The UK government has published a new definition of ‘extremism.’ Critics fear it could curtail free speech

The British government has published a new definition of extremism in response to a surge in hate crimes following Hamas’ October 7 attacks on Israel, a move critics warn could threaten free speech.

The new “more precise” definition deems extremism to be an “ideology based on violence, hatred or intolerance” that has several aims, such as to “negate or destroy the fundamental rights and freedoms of others.”

Groups or people who meet that definition will be prohibited from working with or receiving funding from government departments. The new definition has no legal standing and does not affect current criminal law.

The government said the new definition was necessary due to a rise in hate crimes since the October 7 attacks. A statement said there had been a 147% increase in anti-Semitic incidents in the UK in 2023 compared to 2022, and a 335% increase in anti-Muslim hate cases in the last four months.

“The pervasiveness of extremist ideologies has become increasingly clear in the aftermath of the 7 October attacks and poses a real risk to the security of our citizens and our democracy,” Michael Gove, a senior British cabinet minister, told parliament as he unveiled the new definition.

“This is the work of extreme right-wing and Islamist extremists who are seeking to separate Muslims from the rest of society and create division within Muslim communities.”

The crisis in the Middle East and the UK’s response has led to civil and political tensions. Marches in support of Palestinians have become regular events in cities across the UK. While the vast majority of these demonstrations are peaceful, there have been examples of anti-Semitic chants, including the “from the river to the sea” chant widely used at rallies that is sometimes intended to call for the destruction of Israel.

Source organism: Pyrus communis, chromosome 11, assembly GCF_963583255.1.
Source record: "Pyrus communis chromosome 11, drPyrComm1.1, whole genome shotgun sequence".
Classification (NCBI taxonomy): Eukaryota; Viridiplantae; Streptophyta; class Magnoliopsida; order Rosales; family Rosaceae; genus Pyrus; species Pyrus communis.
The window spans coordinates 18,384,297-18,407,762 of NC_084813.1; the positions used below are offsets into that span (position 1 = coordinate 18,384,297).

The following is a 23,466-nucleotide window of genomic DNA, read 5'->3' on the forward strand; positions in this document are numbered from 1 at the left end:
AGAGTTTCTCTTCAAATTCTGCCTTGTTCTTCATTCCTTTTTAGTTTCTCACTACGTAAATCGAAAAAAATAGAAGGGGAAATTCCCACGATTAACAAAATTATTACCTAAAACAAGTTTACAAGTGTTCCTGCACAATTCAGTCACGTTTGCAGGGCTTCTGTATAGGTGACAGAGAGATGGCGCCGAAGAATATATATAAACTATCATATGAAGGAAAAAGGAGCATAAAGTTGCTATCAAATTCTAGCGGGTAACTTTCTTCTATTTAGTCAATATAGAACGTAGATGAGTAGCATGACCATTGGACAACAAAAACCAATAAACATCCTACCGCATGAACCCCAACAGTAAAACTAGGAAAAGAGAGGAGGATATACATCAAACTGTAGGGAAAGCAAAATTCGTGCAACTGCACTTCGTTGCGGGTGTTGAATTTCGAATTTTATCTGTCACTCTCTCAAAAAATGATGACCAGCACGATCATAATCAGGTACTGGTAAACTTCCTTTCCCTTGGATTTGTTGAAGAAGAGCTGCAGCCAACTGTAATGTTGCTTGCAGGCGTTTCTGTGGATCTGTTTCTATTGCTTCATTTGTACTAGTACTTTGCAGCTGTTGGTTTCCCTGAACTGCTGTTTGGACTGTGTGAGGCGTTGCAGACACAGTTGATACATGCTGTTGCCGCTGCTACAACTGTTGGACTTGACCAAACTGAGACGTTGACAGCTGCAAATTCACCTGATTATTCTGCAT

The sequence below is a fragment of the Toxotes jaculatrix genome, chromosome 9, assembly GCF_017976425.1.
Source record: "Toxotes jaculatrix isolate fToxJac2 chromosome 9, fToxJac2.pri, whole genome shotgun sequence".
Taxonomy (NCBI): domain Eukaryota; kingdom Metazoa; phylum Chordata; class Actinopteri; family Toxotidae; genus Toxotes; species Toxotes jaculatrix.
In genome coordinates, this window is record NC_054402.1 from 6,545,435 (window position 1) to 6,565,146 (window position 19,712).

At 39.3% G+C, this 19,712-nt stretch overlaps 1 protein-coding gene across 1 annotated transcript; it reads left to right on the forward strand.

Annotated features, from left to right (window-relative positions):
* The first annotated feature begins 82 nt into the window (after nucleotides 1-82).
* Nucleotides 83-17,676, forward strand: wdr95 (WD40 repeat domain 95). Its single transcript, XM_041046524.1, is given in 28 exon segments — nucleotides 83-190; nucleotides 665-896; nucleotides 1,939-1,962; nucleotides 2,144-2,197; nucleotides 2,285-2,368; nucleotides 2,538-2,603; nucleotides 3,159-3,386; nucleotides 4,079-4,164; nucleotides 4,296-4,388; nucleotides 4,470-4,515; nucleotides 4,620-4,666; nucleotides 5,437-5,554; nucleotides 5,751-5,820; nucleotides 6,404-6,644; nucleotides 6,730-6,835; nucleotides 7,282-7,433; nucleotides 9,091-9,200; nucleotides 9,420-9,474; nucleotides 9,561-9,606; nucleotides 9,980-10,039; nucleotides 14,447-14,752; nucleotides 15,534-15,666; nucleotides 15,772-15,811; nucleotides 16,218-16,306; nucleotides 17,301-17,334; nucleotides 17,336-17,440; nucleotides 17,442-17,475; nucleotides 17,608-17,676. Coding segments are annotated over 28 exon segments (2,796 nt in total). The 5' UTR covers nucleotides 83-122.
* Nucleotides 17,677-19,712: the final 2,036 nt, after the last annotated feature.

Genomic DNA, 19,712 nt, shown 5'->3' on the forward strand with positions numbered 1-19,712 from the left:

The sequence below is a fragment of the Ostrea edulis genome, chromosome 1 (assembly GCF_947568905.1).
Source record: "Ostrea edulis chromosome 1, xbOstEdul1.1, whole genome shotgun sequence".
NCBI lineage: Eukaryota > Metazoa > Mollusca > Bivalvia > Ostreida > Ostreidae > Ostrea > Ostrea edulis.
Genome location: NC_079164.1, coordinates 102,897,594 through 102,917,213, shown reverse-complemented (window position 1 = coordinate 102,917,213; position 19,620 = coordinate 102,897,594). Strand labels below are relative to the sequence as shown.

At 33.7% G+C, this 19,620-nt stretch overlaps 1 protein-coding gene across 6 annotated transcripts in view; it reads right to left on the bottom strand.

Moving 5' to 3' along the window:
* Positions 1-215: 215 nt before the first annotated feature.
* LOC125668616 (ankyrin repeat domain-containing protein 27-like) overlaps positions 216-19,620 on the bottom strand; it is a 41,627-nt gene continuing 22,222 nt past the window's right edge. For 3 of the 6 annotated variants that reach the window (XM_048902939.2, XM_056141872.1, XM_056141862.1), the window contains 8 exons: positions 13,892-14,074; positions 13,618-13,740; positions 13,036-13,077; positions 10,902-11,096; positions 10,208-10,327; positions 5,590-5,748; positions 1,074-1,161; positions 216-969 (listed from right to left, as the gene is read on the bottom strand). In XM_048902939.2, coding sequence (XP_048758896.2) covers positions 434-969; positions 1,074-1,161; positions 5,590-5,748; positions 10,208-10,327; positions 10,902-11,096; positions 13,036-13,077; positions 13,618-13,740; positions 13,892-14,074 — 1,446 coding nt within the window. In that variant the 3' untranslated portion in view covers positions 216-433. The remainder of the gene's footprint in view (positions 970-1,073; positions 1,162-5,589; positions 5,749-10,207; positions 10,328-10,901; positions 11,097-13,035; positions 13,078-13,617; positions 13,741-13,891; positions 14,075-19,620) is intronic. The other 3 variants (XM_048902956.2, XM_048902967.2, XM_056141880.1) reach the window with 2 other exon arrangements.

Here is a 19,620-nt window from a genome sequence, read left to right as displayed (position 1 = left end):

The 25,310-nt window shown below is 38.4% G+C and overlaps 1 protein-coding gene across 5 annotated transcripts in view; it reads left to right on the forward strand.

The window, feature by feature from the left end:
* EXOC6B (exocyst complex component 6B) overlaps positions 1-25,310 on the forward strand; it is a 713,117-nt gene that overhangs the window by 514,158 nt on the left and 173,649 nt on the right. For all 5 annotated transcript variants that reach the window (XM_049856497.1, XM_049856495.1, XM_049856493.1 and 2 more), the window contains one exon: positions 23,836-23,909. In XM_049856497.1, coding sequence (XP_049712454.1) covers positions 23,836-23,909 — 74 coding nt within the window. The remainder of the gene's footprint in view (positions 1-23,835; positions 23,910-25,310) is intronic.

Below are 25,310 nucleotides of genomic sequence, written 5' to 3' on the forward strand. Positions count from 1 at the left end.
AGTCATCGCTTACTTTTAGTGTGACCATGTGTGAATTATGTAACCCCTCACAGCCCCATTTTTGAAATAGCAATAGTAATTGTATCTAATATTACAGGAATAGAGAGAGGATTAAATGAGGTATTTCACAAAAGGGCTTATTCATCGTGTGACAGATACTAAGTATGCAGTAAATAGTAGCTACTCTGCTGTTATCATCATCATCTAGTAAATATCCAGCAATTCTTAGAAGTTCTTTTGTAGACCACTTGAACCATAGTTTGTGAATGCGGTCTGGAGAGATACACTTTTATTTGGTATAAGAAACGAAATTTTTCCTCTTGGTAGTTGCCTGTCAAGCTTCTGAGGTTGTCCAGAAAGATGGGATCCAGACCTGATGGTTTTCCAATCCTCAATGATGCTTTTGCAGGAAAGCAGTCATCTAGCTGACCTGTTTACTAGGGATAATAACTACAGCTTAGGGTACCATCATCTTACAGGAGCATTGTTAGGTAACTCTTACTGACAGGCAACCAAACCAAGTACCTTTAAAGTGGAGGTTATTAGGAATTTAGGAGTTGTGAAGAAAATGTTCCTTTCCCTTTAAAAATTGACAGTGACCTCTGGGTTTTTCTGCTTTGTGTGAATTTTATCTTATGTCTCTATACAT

A number of parliamentarians say they have received threats from protesters over their position on the Israel-Hamas conflict. This is of particular concern, as two British lawmakers have been murdered in recent years, one by a far-right extremist and one by an Islamist extremist.

There has also been a significant jump in far-right activity in recent months, though this is less directly related to the conflict in the Middle East. The UK’s most recent net migration figures hit a record high and reducing these numbers has become a key priority of the incumbent Conservative government.

The current climate has affected political discourse, with politicians accusing each other of being controlled by Islamists or supporting genocide.

However, it is not clear that the government’s new definition will help ease tensions and has been criticized across the political spectrum.

The Archbishop of Canterbury, Justin Welby, warned the new definition could “vilify the wrong people and risk yet more division,” saying Muslim communities in particular were at risk.

Even the normally pro-Conservative newspaper The Daily Mail said “the best intentions can have unintended consequences,” asking if the new definition could apply to gender critical activists or anti-abortion campaigners.

No individuals or organizations have been formally defined as extremist yet, but the government is expected to release details in the coming weeks.

However, in his announcement, Gove named some Muslim and neo-Nazi groups as ones that would be assessed.

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